Scroll with me here. Somebody named BeatlesBaby makes “a very badass chicken curry.” Look, there’s a nice sepia-tinted pencil drawing of Ned Stark from Game of Thrones. Apparently, “Walking is the new smoking #Health #Fitness,” and some guy’s wife loves her treadmill desk. Read this: A Marine gives his beloved bomb-sniffing dog a hero’s farewell.
You could find these posts anywhere, on Facebook or Instagram or some homey subreddit. But that’s not how they ended up on my screen. I saw them on Gab, a Twitter-like social media platform catering to the so-called alt-right, the web-incubated white-nationalist movement that shot to prominence during the last election and made international headlines for its violent rally in Charlottesville, Virginia, earlier this year. I was on Gab because, not long ago, I spent a week of my online life exclusively in the alt-right’s domain, a network of copycat sites collectively known as Alt-Tech.
On Gab, when people aren’t chatting about exercise equipment, they swap jokes, revel in the camaraderie of the expanding #GabFam, and complain about the “normies” on other social media sites. I spot Alex Jones, host of the far-right radio show Infowars, using his (active, verified) account to sell merchandise and plug his website. Media commentator Mike Cernovich is there too, pushing his YouTube channel, Medium articles, and T-shirts. Gabbers love promotion. If they’re not elevating themselves, they’re supporting the cause, buying stuff and sending followers to Fox News and Breitbart—but also to places I don’t recognize, like Voat and Infogalactic and WeSearchr.
I click. Voat is Reddit with different fonts—and is in fact home to many communities banned from Reddit. Clicking “Random” brings me to pages like /v/manspreading, then /v/MasculinePhilosophy (“A space to discuss the nature of masculinity and the condition of both contemporary men and men throughout history”), and then /v/SwedenYes (“A place to discuss all the problems of multiculturalism in Sweden and Europe in general”). On Infogalactic, the alt-right’s corrective to Wikipedia, I read that the extremist movement has been “widely adopted by mainstream conservative and center-right parties in the USA and Europe”; the entry for the widely debunked Pizzagate conspiracy theory calls it a “crowdsourced investigation.” And WeSearchr? Users there ask for money (known as “posting bounty”) to track down anti-Trump protesters. The site also operates as a sort of GoFundMe. Thousands of users contributed more than $150,000 to help neo-Nazi news site The Daily Stormer with its many legal bills.
Since many of these people have been excommunicated from mainstream websites, Alt-Tech serves as something like a safe space, where they can just “be themselves.” The smirking cartoon Pepe the Frog is, of course, everywhere—in usernames, posts, even lurking in Gab’s logo. Sometimes he’s advocating for a balanced diet; other times he’s part of a goose-stepping army headed off to fight in what the alt-right has dubbed the “meme war.” Are memes weapons? In Alt-Tech, very much so. “Memes,” writes self-described white nationalist Christopher Cantwell, “are just a gateway drug to the alt-right.” (In late August, Cantwell surrendered to police to face felony charges of attacking counterprotesters in Charlottesville.)
Last September, the Anti-Defamation League declared Pepe the Frog a hate symbol, and Alt-Tech had a conniption. Posters responded with furious, red-eyed, screaming Pepes and “DON’T TREAD ON MEME” flags, complete with Pepe-headed snakes. One user said he was “just another apathetic individual” until he heard Hillary Clinton badmouth Pepe. “Now all I want to do is laugh at the #LeftyLunacy,” he wrote. That’s what Cantwell means by gateway drug. Memes focus people’s attention. When I mention to Alice Marwick, a social media scholar at UNC Chapel Hill, that extremists are using memes for recruitment, she suggests that the technique “is not that different from Islamic radicalization.” People come for the edgy aesthetic; some stay for the ideology.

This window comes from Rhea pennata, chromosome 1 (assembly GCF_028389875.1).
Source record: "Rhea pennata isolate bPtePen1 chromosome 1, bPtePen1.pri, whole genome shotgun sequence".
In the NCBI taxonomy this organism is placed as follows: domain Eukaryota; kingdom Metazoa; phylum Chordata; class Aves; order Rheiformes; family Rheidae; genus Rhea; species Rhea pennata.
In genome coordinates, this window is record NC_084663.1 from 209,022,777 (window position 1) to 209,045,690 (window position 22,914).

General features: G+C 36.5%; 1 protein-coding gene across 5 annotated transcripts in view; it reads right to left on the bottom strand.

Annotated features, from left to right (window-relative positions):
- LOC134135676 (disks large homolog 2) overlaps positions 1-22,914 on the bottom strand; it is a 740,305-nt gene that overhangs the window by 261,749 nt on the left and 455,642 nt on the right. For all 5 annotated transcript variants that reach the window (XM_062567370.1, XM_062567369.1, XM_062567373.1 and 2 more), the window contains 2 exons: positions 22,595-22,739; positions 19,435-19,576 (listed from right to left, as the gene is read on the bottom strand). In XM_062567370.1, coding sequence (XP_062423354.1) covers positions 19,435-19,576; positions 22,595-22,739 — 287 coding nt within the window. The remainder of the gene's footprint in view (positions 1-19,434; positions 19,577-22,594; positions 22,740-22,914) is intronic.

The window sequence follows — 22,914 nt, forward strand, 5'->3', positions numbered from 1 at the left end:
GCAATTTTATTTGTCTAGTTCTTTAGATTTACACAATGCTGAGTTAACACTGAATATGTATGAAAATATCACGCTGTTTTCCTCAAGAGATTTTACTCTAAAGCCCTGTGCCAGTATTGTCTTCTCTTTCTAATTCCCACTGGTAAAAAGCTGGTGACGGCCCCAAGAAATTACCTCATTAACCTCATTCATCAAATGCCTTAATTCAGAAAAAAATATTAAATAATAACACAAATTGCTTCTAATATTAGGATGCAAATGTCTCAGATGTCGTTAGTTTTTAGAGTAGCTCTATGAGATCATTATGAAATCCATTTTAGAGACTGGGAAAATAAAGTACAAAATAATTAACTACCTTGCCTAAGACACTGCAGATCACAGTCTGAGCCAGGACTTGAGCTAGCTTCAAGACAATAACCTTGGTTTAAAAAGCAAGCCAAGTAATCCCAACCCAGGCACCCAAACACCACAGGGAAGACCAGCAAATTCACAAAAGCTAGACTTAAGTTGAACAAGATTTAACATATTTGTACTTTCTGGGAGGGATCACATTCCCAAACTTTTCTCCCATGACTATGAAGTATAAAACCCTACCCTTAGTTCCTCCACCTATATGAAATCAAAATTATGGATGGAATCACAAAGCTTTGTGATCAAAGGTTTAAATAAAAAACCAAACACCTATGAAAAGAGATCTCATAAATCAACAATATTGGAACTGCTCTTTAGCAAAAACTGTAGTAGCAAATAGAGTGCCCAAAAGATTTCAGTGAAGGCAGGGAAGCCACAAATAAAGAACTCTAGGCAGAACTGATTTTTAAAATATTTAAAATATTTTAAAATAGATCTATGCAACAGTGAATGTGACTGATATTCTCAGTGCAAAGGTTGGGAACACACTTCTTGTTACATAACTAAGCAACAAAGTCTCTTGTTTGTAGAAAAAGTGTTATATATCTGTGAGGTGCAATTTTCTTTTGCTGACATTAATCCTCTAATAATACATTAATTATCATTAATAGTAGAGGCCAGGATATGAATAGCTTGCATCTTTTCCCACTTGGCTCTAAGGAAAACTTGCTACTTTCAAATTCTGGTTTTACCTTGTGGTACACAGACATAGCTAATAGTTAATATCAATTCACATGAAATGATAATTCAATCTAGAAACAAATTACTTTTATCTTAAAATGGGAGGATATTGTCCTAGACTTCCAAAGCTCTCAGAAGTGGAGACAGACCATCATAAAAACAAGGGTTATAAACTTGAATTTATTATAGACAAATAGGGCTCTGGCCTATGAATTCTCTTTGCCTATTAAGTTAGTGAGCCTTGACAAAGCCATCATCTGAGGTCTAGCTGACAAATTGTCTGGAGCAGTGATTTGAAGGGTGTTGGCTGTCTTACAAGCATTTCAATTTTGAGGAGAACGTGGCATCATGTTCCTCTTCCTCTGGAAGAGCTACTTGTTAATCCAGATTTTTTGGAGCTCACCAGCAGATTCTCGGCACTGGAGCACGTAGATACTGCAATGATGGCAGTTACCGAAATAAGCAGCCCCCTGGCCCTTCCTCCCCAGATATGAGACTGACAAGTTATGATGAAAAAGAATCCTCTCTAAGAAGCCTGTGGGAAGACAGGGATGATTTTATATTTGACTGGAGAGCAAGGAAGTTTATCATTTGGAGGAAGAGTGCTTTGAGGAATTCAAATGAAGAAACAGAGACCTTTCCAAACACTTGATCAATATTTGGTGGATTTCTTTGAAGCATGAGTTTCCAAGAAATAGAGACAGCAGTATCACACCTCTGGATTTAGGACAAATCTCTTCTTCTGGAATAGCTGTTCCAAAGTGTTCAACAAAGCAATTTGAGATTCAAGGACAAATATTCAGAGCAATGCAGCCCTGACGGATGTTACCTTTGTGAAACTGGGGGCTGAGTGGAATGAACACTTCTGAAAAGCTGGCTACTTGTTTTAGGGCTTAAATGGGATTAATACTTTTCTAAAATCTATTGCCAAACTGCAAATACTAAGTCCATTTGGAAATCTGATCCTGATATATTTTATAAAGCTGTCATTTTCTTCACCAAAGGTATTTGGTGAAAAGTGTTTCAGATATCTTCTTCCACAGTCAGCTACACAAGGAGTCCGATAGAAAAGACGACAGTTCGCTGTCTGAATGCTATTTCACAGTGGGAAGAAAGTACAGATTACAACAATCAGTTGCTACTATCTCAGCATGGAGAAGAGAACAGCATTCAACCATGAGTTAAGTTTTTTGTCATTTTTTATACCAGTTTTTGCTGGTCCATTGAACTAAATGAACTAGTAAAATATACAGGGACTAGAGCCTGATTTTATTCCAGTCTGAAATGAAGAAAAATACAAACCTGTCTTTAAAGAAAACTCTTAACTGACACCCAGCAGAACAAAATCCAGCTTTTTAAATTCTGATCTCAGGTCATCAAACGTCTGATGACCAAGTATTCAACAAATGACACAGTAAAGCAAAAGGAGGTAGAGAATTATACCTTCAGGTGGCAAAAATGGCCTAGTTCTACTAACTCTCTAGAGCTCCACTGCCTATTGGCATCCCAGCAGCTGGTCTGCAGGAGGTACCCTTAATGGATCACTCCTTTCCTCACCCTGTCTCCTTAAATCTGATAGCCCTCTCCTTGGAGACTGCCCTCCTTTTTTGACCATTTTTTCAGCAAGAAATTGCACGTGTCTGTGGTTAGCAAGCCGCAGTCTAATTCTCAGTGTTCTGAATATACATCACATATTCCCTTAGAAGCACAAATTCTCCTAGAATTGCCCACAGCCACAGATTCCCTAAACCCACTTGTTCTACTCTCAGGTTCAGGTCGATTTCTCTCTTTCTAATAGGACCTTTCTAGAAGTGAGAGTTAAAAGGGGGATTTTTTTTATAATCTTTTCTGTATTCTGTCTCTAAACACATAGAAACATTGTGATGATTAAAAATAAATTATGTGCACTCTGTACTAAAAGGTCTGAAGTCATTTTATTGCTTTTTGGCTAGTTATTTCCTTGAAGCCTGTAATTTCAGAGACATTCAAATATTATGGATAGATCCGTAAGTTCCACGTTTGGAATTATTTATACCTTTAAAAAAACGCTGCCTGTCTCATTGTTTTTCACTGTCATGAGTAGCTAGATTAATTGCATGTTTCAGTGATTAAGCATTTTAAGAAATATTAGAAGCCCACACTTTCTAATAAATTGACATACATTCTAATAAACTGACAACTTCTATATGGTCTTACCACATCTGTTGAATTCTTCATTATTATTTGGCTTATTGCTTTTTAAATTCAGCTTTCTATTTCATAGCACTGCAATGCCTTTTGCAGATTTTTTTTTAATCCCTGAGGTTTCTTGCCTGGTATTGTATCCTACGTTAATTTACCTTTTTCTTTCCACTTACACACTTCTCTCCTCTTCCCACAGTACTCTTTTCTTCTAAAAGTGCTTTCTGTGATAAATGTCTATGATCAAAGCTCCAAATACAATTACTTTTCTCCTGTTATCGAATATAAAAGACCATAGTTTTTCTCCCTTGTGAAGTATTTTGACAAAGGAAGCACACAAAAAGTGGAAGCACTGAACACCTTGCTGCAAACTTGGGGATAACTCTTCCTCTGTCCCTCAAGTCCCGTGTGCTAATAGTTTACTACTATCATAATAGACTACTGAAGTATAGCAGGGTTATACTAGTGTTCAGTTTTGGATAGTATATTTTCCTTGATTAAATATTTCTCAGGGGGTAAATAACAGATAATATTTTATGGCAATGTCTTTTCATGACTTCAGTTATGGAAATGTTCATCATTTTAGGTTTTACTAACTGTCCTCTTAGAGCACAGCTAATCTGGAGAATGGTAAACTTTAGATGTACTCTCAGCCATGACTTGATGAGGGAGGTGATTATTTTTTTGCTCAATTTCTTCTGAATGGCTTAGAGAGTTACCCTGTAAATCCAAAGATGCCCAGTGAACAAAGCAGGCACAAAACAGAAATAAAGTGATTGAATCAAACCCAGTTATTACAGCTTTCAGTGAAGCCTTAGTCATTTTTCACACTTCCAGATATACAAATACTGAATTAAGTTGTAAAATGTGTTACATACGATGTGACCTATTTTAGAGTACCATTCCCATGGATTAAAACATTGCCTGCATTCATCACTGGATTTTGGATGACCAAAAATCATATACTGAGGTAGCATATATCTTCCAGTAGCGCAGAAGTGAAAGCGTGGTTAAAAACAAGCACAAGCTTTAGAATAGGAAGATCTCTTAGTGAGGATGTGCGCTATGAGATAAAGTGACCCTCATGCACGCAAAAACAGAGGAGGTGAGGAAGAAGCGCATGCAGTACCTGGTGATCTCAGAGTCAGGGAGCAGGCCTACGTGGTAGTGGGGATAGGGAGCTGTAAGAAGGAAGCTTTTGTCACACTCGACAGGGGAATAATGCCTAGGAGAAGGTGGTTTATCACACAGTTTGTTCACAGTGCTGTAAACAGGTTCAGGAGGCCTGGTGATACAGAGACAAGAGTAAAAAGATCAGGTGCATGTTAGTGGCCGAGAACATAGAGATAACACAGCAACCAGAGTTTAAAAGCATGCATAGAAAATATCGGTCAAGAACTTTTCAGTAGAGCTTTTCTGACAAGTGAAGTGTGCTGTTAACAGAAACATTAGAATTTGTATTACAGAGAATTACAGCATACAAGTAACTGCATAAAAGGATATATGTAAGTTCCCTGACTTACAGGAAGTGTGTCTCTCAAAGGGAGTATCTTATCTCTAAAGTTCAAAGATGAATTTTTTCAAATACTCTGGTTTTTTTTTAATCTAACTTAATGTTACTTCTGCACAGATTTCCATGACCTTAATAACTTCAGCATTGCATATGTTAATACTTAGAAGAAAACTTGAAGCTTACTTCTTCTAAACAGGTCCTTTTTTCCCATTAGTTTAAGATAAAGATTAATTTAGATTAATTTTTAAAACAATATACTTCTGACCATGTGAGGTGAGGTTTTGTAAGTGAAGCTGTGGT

Then I watch a version of this meme-machining in real time. Starting on Reddit, an alt-righter wonders if there’s a symbol “that liberals love that the right can co-opt into an ‘alt-right’ white power Nazi meme.” In short order, Alt-Tech picks up the thread and begins workshopping ideas. The black power fist? The peace sign? The rainbow flag? Each suggestion comes with a battery of hashtags that Alt-Techies could use to disseminate the misinformation. The winning idea originates on 4chan: the “OK” hand gesture, innocuous enough that Alt-Techies think they can convince “libtards” it’s really a symbol of white power. Eventually the meme finds its way to Twitter, where Mike Cernovich is seen flashing the gesture at the White House. That’s when Fusion reporter Emma Roller calls him out for what she thinks is a genuine instance of white supremacy. “We have successfully false-flagged,” one 4channer proudly declares.
In the aftermath, observers describe the effort as a “hoax.” After all, what immediate harm can come from people erroneously thinking a hand gesture is secretly hateful? More than you might think. You might not be susceptible, your friends might not be susceptible, but someone out there will start Googling phrases they never have before—“white supremacy,” “globalism,” “ethnostate.” Then they’ll find their way to Gab, where people are chatting about curries and posting funny cartoons. Hey, they’ll think. These folks are just like me. I’ll follow them to WeSearchr.
hat’s how it starts. Maybe they’ll leave disgusted. Maybe they’ll share a few Pepe memes. Maybe they’ll find themselves holding a tiki torch at a rally.
Emma Grey Ellis (@EmmaGreyEllis) writes about extremism and online movements for WIRED.
This article appears in the October issue. Subscribe now.